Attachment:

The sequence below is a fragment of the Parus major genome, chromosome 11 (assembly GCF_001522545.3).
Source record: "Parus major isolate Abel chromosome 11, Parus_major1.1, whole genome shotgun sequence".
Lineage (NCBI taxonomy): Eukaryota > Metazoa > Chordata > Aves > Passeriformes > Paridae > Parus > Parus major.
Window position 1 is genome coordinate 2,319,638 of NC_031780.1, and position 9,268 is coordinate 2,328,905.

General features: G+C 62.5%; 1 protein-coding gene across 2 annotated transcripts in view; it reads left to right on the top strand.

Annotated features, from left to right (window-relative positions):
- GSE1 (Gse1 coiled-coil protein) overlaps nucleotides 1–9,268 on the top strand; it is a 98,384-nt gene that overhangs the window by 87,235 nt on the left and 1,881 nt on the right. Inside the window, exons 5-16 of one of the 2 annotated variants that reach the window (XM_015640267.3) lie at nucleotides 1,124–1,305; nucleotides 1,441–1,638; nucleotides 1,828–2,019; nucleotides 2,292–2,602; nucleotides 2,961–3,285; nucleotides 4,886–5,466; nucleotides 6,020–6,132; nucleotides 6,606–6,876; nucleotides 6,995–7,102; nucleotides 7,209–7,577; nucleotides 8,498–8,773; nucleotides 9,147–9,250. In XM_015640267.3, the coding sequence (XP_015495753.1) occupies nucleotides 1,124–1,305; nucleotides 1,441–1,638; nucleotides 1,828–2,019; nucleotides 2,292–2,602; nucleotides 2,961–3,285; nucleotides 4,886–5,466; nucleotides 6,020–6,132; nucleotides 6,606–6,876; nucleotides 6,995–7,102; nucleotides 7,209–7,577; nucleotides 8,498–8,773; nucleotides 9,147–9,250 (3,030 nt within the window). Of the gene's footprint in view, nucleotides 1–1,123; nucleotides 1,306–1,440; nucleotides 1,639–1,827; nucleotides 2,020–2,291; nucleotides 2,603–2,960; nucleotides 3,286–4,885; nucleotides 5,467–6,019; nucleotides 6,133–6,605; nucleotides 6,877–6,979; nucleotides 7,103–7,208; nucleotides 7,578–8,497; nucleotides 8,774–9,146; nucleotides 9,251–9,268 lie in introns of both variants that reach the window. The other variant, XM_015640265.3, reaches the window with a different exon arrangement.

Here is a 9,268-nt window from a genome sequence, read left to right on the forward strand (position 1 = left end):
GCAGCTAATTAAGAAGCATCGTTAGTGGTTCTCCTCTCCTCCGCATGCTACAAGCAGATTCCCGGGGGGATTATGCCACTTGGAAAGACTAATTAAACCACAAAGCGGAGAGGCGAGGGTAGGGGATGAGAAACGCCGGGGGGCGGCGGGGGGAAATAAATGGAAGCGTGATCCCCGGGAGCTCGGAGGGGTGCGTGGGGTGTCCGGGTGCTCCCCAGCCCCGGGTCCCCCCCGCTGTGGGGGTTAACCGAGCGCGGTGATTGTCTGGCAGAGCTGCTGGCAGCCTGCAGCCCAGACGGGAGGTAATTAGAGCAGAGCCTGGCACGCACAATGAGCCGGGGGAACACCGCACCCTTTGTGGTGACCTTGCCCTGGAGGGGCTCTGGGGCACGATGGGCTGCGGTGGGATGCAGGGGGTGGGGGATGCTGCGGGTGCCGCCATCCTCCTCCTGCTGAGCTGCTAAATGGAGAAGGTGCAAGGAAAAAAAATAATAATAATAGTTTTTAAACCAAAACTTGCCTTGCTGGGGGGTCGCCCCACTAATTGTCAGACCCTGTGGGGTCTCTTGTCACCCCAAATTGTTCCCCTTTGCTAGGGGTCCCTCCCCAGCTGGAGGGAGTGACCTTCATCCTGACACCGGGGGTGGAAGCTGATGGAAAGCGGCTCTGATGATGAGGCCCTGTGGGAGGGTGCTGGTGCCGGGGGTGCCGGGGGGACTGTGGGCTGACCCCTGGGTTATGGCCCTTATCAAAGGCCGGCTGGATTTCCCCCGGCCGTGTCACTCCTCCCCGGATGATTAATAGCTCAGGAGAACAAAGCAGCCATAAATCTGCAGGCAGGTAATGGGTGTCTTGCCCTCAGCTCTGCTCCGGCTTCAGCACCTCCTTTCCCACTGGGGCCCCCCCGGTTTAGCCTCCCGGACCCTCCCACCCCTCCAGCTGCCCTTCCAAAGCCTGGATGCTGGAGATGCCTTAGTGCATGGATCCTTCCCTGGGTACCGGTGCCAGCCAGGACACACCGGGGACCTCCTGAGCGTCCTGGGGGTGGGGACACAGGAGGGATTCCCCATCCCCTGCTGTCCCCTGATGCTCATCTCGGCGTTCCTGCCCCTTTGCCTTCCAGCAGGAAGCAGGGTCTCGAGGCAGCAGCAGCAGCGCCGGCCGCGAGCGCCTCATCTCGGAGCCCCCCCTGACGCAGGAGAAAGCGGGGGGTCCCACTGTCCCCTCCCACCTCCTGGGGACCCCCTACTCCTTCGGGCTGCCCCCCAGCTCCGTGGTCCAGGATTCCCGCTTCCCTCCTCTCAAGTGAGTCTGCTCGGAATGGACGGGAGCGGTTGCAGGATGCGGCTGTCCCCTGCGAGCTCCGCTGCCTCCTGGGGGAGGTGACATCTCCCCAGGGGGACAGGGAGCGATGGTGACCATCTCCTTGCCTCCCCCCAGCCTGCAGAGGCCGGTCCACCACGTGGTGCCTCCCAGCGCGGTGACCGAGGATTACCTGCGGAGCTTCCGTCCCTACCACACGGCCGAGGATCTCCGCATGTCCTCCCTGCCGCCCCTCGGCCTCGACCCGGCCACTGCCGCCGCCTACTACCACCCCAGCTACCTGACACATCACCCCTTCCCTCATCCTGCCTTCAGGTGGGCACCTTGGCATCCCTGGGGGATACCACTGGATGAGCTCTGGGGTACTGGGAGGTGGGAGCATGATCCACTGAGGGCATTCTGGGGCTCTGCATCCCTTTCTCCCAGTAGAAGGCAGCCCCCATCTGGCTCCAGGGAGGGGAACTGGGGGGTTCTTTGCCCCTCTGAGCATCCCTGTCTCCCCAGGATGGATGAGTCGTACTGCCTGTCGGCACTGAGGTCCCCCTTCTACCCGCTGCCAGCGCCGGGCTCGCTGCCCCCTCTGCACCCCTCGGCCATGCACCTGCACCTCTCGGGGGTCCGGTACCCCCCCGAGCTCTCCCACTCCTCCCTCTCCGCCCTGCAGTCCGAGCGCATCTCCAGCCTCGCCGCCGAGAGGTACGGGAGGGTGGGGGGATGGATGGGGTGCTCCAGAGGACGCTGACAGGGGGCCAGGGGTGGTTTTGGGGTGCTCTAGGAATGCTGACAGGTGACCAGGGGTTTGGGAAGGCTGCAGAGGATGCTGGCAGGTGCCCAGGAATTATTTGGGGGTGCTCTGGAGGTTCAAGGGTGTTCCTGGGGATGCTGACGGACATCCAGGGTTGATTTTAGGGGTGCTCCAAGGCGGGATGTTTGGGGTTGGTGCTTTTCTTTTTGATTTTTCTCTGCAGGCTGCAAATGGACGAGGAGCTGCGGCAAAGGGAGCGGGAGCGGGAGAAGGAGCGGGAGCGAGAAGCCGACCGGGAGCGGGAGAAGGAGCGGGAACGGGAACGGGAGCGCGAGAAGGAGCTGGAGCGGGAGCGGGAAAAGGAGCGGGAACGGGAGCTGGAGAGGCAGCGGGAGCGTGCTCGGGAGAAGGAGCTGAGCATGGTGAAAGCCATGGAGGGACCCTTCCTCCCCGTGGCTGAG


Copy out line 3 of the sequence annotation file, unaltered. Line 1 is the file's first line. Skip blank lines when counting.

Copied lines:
Lineage (NCBI taxonomy): Eukaryota > Metazoa > Chordata > Aves > Passeriformes > Paridae > Parus > Parus major.